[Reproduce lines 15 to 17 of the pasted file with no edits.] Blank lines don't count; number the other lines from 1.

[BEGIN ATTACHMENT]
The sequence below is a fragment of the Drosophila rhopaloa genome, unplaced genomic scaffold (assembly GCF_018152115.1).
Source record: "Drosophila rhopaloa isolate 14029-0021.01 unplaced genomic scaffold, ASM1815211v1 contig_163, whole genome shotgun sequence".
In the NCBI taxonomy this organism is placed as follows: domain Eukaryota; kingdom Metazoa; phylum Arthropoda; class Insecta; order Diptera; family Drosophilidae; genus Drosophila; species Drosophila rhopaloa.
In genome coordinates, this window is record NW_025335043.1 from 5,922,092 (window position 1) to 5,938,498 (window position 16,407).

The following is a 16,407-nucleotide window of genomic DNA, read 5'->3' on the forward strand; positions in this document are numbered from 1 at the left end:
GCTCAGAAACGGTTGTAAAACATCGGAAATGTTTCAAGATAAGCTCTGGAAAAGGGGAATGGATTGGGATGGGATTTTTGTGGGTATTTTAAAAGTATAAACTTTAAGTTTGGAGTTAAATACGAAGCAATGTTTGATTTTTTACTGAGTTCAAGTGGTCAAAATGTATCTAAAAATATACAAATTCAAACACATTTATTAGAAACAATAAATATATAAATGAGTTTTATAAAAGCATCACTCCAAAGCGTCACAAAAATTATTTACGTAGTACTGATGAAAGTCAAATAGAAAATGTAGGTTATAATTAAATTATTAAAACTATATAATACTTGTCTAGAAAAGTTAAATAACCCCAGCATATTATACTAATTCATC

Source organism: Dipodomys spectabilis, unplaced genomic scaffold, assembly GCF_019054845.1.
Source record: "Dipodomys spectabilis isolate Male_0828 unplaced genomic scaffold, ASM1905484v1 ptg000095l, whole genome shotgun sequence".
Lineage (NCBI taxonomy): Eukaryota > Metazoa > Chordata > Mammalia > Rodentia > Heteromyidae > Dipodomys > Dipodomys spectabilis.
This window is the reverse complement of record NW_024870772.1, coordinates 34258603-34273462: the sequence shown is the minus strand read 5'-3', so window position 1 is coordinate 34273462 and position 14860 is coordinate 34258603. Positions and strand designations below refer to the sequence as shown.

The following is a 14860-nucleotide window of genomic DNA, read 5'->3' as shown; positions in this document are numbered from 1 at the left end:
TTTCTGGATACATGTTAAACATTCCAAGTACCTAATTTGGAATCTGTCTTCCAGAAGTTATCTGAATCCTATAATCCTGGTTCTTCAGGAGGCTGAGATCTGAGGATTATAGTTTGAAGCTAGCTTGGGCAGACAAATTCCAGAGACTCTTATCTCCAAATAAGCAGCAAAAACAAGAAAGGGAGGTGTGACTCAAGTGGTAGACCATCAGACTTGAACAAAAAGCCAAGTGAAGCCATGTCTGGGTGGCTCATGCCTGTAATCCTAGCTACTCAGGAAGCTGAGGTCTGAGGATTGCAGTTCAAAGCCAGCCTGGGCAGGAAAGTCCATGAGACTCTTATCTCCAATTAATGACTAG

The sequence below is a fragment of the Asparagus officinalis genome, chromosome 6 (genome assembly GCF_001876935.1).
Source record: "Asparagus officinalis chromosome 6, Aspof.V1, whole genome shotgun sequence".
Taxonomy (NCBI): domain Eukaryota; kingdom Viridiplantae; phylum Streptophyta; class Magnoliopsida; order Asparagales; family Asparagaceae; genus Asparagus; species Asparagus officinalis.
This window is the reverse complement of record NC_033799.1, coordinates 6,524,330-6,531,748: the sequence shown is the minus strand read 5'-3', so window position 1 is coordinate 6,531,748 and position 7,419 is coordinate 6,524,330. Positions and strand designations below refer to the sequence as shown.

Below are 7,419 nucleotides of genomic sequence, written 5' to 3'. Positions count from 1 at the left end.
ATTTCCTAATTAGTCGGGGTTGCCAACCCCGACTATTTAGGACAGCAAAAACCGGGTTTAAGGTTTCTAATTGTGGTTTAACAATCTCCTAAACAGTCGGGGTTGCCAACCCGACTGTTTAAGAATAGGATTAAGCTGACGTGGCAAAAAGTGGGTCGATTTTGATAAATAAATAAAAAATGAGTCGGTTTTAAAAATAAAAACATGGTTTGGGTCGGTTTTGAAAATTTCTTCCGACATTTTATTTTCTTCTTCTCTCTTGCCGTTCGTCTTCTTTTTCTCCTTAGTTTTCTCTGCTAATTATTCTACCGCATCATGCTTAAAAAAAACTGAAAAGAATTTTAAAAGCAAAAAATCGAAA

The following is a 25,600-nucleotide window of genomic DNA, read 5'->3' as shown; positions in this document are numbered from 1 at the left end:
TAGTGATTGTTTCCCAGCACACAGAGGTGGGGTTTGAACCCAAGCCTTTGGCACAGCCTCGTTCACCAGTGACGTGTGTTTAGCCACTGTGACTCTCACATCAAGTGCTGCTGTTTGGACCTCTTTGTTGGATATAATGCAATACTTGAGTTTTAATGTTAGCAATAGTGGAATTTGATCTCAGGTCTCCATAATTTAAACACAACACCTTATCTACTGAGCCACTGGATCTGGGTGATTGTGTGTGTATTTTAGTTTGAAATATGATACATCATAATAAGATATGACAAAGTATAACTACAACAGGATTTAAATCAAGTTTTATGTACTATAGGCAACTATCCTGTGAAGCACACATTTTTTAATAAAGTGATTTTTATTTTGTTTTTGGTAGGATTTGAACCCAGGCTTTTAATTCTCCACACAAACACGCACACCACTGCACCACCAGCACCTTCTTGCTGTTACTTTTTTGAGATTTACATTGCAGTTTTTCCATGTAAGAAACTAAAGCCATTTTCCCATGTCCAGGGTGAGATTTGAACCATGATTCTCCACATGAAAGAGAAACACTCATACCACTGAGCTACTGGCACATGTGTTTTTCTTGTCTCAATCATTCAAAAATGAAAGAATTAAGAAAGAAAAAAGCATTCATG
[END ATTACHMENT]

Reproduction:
Taxonomy (NCBI): domain Eukaryota; kingdom Viridiplantae; phylum Streptophyta; class Magnoliopsida; order Asparagales; family Asparagaceae; genus Asparagus; species Asparagus officinalis.
This window is the reverse complement of record NC_033799.1, coordinates 6,524,330-6,531,748: the sequence shown is the minus strand read 5'-3', so window position 1 is coordinate 6,531,748 and position 7,419 is coordinate 6,524,330. Positions and strand designations below refer to the sequence as shown.

Below are 7,419 nucleotides of genomic sequence, written 5' to 3'. Positions count from 1 at the left end.